Research

Stem Cell Research & Therapy

, 4:41

Open Access This content is freely available online to anyone, anywhere at any time.

The dual effect of mscs on tumour growth and tumour angiogenesis

  • Michelle KéramidasAffiliated withInserm U823, Institut Albert Bonniot, Université Joseph Fourier
  • , Florence de FraipontAffiliated withInserm U823, Institut Albert Bonniot, Université Joseph FourierUM Biochimie des Cancers et Biothérapies, CHU de Grenoble, Institut de Biologie et Pathologie, Parvis Belledonne
  • , Anastassia KarageorgisAffiliated withInserm U823, Institut Albert Bonniot, Université Joseph Fourier
  • , Anaïck MoisanAffiliated withInserm U836, Grenoble Institut des Neurosciences, Université Joseph Fourier, Chemin Fortuné Ferrini
  • , Virginie PersoonsAffiliated withUM Biochimie des Cancers et Biothérapies, CHU de Grenoble, Institut de Biologie et Pathologie, Parvis Belledonne
  • , Marie-Jeanne RichardAffiliated withInserm U823, Institut Albert Bonniot, Université Joseph FourierUM Biochimie des Cancers et Biothérapies, CHU de Grenoble, Institut de Biologie et Pathologie, Parvis Belledonne
  • , Jean-Luc CollAffiliated withInserm U823, Institut Albert Bonniot, Université Joseph Fourier Email author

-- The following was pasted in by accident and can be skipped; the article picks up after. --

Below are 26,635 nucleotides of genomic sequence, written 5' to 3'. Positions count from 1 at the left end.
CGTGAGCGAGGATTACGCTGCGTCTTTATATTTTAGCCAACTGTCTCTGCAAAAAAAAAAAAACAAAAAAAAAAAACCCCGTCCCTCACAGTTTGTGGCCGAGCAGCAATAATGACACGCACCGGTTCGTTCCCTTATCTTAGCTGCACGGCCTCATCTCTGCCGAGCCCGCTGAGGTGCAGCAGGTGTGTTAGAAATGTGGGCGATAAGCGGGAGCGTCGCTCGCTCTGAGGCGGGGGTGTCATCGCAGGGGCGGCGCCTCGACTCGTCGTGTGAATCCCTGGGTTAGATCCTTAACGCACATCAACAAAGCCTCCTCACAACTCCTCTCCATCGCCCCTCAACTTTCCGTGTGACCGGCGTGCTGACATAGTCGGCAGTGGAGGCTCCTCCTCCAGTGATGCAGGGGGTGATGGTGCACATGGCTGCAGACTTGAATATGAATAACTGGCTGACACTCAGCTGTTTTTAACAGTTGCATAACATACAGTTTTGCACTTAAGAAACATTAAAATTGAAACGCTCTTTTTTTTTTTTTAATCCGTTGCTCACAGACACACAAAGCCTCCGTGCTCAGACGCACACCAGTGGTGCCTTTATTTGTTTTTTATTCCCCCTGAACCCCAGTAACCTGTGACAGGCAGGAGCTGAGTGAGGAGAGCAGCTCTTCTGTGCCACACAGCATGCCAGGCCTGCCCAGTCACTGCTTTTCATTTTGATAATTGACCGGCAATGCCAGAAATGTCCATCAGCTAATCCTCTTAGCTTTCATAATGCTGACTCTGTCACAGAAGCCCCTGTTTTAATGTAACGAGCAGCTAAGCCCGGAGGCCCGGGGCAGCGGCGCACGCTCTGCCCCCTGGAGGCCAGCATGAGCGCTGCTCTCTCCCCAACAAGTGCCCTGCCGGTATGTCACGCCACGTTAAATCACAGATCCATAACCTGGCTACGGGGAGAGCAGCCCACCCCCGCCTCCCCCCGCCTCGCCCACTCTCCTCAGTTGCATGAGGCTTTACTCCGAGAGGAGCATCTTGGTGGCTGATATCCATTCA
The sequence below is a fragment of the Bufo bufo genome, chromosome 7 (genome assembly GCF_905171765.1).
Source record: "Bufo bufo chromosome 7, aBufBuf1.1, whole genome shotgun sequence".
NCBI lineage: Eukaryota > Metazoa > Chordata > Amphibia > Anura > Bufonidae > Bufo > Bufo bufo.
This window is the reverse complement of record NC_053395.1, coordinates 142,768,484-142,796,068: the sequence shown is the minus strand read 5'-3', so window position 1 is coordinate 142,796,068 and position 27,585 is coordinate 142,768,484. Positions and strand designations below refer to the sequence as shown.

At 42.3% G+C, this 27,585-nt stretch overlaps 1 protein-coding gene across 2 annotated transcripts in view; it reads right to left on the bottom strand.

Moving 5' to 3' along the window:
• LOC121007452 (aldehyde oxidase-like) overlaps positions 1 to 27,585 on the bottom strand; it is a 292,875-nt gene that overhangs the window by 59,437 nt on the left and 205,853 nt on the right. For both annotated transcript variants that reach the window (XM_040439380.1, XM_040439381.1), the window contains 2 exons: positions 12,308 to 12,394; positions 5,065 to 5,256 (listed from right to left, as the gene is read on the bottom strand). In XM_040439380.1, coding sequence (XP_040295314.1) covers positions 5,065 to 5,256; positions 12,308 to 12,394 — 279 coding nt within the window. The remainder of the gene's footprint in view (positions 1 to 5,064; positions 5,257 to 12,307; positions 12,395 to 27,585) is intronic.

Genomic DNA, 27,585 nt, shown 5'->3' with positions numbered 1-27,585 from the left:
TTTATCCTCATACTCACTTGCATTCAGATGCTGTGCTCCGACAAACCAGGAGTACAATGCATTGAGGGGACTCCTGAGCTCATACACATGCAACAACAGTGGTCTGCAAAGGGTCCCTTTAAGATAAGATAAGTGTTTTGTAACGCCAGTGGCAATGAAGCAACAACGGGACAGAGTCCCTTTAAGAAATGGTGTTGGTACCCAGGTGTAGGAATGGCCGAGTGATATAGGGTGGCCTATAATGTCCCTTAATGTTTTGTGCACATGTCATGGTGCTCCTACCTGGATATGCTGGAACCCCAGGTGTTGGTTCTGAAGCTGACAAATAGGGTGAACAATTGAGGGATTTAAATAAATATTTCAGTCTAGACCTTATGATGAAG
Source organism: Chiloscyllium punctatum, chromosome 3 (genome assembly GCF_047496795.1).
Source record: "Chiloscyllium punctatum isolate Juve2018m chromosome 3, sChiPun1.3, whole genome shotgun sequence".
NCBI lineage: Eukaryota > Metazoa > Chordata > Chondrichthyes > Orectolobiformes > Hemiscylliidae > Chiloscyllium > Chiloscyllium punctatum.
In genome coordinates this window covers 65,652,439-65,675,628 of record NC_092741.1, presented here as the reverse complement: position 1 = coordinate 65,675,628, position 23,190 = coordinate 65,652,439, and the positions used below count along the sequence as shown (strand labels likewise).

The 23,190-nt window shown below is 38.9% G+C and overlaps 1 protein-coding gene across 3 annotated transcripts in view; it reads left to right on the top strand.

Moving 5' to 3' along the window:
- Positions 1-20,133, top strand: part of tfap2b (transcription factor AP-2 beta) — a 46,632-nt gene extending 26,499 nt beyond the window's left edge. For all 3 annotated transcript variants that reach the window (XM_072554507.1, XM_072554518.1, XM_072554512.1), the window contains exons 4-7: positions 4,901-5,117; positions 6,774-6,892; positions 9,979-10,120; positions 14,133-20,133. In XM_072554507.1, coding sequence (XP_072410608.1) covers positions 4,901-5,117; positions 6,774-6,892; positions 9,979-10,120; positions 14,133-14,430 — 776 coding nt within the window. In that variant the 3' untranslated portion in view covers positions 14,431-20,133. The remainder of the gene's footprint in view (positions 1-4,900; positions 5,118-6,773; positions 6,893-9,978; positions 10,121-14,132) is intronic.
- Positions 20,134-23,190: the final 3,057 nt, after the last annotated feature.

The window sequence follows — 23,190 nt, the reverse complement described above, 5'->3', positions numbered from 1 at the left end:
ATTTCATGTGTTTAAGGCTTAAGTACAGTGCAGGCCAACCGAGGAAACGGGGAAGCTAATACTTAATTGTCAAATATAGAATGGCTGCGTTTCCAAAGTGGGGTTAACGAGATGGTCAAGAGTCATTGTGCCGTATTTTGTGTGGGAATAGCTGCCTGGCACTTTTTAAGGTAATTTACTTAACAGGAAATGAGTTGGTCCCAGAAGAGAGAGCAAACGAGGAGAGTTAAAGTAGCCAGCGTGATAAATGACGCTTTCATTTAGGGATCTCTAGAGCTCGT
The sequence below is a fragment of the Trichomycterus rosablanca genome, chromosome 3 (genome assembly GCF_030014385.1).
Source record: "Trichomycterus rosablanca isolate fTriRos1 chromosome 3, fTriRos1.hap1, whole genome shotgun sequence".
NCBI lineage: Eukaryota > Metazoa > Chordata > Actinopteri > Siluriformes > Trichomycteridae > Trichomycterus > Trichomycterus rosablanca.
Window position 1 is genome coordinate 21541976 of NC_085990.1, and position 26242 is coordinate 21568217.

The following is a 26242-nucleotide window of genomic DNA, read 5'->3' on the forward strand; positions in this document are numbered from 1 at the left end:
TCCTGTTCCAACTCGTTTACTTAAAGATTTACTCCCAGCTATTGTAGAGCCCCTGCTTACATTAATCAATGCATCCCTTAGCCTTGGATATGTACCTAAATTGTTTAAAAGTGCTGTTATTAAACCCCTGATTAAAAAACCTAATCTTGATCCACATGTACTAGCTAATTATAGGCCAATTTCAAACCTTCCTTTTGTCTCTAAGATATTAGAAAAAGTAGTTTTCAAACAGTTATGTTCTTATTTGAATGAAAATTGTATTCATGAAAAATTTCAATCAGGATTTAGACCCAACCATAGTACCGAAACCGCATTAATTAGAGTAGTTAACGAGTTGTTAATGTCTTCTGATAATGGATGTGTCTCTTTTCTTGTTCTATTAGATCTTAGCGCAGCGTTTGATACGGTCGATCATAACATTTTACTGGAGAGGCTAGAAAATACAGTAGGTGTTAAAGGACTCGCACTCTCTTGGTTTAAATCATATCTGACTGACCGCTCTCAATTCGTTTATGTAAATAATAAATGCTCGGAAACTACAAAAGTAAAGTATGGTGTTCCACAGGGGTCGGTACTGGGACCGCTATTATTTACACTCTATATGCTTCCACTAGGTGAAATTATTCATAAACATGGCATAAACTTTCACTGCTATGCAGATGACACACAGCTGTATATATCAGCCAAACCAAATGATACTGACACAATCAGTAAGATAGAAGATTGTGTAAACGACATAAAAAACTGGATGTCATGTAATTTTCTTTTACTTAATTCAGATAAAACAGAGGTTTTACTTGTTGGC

• , Claire RomeAffiliated withInserm U823, Institut Albert Bonniot, Université Joseph Fourier Email author 

Abstract

Introduction

Understanding the multiple biological functions played by human mesenchymal stem cells (hMSCs) as well as their development as therapeutics in regenerative medicine or in cancer treatment are major fields of research. Indeed, it has been established that hMSCs play a central role in the pathogenesis and progression of tumours, but their impact on tumour growth remains controversial.

Methods

In this study, we investigated the influence of hMSCs on the growth of pre-established tumours. We engrafted nude mice with luciferase-positive mouse adenocarcinoma cells (TSA-Luc+) to obtain subcutaneous or lung tumours. When tumour presence was confirmed by non-invasive bioluminescence imaging, hMSCs were injected into the periphery of the SC tumours or delivered by systemic intravenous injection in mice bearing either SC tumours or lung metastasis.

Results

Regardless of the tumour model and mode of hMSC injection, hMSC administration was always associated with decreased tumour growth due to an inhibition of tumour cell proliferation, likely resulting from deep modifications of the tumour angiogenesis. Indeed, we established that although hMSCs can induce the formation of new blood vessels in a non-tumoural cellulose sponge model in mice, they do not modify the overall amount of haemoglobin delivered into the SC tumours or lung metastasis. We observed that these tumour vessels were reduced in number but were longer.

Conclusions

Our results suggest that hMSCs injection decreased solid tumour growth in mice and modified tumour vasculature, which confirms hMSCs could be interesting to use for the treatment of pre-established tumours.